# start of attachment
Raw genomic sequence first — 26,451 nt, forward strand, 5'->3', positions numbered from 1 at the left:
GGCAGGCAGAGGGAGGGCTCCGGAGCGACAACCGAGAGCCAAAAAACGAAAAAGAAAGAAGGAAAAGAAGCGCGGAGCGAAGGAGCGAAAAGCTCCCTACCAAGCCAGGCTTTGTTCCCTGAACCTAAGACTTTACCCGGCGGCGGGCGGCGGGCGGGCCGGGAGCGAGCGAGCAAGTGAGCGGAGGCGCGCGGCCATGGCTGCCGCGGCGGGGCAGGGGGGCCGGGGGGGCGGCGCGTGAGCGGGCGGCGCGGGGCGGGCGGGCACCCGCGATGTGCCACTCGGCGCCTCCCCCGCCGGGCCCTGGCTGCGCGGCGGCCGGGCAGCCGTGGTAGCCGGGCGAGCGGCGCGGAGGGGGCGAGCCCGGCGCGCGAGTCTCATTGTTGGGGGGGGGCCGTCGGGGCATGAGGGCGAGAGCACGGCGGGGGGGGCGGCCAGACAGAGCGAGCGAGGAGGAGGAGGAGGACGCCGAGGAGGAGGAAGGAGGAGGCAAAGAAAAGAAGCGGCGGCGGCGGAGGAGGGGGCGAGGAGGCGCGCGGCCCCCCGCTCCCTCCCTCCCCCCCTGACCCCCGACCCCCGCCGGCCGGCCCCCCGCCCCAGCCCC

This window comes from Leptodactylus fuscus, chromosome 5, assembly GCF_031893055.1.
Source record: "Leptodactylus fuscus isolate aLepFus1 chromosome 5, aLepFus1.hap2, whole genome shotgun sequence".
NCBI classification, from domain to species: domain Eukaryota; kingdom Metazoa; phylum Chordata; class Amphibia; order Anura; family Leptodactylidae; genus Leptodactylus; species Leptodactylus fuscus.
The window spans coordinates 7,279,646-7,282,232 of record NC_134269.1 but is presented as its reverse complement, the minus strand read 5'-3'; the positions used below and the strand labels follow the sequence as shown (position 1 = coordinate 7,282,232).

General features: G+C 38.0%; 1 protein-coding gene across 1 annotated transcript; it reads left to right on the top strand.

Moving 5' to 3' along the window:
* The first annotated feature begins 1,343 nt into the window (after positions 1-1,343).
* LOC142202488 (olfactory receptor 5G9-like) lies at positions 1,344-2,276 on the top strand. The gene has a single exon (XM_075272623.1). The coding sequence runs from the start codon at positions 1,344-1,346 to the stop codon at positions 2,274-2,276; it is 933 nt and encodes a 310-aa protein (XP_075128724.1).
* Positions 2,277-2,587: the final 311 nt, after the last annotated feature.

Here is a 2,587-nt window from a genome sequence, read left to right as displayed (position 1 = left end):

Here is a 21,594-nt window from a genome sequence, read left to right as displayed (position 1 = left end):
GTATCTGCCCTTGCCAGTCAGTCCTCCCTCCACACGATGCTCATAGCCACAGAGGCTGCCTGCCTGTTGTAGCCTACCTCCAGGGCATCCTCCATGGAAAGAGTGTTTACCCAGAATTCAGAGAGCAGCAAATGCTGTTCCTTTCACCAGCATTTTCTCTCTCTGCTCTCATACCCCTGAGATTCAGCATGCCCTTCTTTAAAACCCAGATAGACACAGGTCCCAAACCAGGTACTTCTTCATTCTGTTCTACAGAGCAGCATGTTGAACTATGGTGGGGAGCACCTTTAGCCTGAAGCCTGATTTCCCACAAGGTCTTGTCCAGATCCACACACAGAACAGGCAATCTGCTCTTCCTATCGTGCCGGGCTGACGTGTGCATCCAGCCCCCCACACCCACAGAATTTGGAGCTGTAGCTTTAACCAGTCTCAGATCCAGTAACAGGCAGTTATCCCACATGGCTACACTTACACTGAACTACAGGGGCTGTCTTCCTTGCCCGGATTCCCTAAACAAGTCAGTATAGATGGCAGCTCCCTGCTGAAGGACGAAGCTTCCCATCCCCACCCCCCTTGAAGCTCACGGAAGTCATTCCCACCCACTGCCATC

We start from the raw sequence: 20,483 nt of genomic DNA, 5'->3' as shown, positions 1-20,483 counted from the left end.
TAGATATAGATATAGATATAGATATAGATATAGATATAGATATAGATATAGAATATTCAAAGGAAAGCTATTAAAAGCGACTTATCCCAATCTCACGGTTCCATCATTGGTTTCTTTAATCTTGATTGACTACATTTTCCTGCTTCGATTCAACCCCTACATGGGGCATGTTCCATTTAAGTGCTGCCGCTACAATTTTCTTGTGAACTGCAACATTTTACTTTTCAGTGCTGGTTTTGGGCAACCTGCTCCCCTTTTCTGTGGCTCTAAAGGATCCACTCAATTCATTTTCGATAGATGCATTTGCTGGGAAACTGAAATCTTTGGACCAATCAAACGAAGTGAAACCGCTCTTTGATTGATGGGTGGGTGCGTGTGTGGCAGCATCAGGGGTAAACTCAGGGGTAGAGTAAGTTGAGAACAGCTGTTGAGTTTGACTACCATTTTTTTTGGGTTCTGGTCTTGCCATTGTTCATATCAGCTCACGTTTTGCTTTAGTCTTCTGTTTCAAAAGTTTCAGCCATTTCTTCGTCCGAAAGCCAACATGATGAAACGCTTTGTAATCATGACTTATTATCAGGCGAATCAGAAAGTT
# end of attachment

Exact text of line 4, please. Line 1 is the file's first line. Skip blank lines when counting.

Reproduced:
Source record: "Leptodactylus fuscus isolate aLepFus1 chromosome 5, aLepFus1.hap2, whole genome shotgun sequence".